The climate regime has evolved to one what analysts used to call “pledge and review” where countries make pledges of what they are prepared to do and other countries then subject them to international scrutiny. Many countries, including China and the United States, have made their pledges, so-called Intended Nationally Determined Contributions (INDCs). The problem is as David Victor noted, Chinese isn’t all that keen on the scrutiny part:

But it’s not surprising to me that within a large negotiating group of 196 countries, they won’t actually agree on formal procedures for how to review pledges. Especially when a lot of countries don’t have much confidence in how this review would work. Will you have UN inspectors traipsing around China, checking to see if they’re complying? A lot of countries are wary of agreeing to rules on this in a large forum.

While the US negotiators have talked about the importance of “sunlight” and subjecting these commitments and actions to external scrutiny, they also realize that Paris isn’t the only opportunity, venue, or process to generate it. We shouldn’t expect an especially ambitious or robust Measurement, Reporting, and Verification (MRV) regime to come out of Paris. The Europeans want a strong regime but China is reluctant, and the US isn’t going to allow the whole agreement to fall apart over this issue.

This is where outside research groups come in. As The New York Times reported:

But already, a number of research groups and universities expect to crunch the numbers of the plans, producing apples-to-apples assessments. The hope, negotiators said, is that as the numbers and commitments of each country are publicized, compared and discussed, countries will be shamed by the spotlight into proposing and enacting stronger plans.

Indeed, as Sarang and I note in our paper for Paulson, there are many joint US-China research groups already actively engaged on climate and coal-related initiatives that are helping China understand when it can realistically peak coal use and in turn greenhouse gases (see below for some examples).


China has embraced technical support from the US in the past to develop an inventory of its own greenhouse gas emissions. Indeed, when the US has made access to its markets conditional upon inspections, China has even allowed inspectors from the FDA to be stationed in China. However, as I argued in a previous paper for Resources for the Future, elevating MRV to internationally diplomacy is a non-starter.  The US rightfully in our view seems to understand this.

As we argue in this paper, US support for research initiatives could help bring “sunlight” to China’s actions without triggering diplomatic blowback and at the same time shed light on the climate implications of actions meant to address air pollution:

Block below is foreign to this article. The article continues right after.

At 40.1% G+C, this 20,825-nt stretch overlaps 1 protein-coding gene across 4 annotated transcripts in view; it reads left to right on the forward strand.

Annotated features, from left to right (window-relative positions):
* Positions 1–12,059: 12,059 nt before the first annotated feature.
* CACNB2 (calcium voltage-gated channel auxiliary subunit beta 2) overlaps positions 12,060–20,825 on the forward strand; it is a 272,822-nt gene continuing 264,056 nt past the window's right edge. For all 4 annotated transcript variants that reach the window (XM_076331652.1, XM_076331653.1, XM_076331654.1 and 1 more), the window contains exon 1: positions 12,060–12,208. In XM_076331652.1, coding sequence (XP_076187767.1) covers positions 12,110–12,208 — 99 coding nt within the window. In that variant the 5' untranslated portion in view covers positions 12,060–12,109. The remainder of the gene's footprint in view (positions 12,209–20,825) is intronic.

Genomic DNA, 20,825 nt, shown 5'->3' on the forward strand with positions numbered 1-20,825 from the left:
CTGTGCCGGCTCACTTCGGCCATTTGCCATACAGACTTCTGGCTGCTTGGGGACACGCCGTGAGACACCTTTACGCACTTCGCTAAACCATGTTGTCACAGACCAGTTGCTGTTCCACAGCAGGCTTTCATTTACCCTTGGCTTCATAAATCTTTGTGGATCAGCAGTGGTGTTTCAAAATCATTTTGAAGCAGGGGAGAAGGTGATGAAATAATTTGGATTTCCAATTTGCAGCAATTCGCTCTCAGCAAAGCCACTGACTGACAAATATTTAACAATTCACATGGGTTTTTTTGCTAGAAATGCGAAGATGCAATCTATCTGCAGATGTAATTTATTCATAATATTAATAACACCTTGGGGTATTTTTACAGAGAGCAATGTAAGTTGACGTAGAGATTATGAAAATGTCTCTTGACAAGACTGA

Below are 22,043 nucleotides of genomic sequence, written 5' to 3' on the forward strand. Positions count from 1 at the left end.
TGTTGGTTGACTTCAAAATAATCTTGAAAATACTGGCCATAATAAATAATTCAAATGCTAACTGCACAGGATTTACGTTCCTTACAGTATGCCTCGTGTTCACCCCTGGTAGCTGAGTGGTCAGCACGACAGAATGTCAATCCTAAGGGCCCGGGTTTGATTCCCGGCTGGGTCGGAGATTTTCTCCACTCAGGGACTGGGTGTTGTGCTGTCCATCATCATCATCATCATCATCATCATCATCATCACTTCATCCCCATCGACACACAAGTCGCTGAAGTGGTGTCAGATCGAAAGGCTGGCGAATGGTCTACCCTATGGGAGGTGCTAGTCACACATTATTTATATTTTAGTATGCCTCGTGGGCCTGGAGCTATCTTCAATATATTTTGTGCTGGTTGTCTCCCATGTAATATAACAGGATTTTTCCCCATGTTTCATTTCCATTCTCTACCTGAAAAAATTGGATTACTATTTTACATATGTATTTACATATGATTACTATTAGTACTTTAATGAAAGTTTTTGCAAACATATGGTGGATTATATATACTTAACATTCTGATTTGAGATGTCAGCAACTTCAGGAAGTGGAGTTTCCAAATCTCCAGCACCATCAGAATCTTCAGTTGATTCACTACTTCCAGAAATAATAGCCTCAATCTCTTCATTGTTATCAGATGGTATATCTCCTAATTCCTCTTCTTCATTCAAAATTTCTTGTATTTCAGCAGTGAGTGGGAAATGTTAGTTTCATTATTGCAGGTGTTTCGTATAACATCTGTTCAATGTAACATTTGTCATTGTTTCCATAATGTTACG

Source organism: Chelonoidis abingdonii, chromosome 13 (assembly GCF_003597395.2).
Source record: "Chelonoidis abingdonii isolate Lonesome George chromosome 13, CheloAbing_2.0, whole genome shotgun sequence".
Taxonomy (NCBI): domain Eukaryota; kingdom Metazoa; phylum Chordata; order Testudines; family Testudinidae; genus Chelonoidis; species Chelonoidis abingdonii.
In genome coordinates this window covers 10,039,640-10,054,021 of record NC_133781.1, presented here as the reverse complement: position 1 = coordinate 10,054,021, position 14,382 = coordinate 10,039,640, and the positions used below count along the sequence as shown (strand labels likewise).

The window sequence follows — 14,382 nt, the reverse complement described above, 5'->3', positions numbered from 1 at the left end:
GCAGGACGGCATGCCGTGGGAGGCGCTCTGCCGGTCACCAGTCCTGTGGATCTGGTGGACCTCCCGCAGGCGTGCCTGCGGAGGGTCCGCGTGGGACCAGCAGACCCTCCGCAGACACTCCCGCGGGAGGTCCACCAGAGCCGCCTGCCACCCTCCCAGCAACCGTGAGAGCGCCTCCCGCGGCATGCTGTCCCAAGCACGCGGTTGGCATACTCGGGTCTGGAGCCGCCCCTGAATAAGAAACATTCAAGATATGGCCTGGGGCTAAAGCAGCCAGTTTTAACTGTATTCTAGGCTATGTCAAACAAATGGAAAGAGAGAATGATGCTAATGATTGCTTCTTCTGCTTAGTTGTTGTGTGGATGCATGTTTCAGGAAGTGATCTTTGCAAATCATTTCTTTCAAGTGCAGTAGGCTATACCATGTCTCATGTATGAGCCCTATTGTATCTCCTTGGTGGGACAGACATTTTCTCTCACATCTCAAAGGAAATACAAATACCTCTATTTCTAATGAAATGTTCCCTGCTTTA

But more important, such research projects could also help the Chinese government understand the GHG implications of pollution control projects, such as coal-to-gas or translocation of coal plants to the Chinese interior. Moreover, these groups would be well placed to share best practices on the basis of international experience or even pursue collaborative energy and pollution projects modeled on the CERC’s Technology Management Plan process to navigate concerns about intellectual property.

3. Pursue Complementary Processes to the UNFCCC 

While the US should get as much as it can through the UNFCCC process, there may be other attractive opportunities to make progress on climate change with China. The U.S. has already seized the initiative on this through the potentially historic bilateral agreement that was reached last fall on the cusp of the APEC meeting.  Here, we identified two other possible processes that might be worth pursuing. The transparency regime might best be pursued through the International Energy Agency (IEA), which has the experience of doing data collection on energy and environment. China is not yet a member of the IEA which requires OECD membership and is generally reserved for advanced democracies. Now is probably the time to consider an IEA constitutional revision to allow for Chinese membership in the IEA, which would give them a seat at the world’s premier energy agency, all the more important given that the future of energy demand is going to come from Asia. While IEA rules on strategic petroleum reserves might prove a disincentive for China’s aspirations for membership in the IEA, China may find the reputational and practical benefits of IEA membership sufficiently persuasive to want to join. The IEA in turn could prove to be a more compatible vehicle for reporting and data collection on energy and emissions.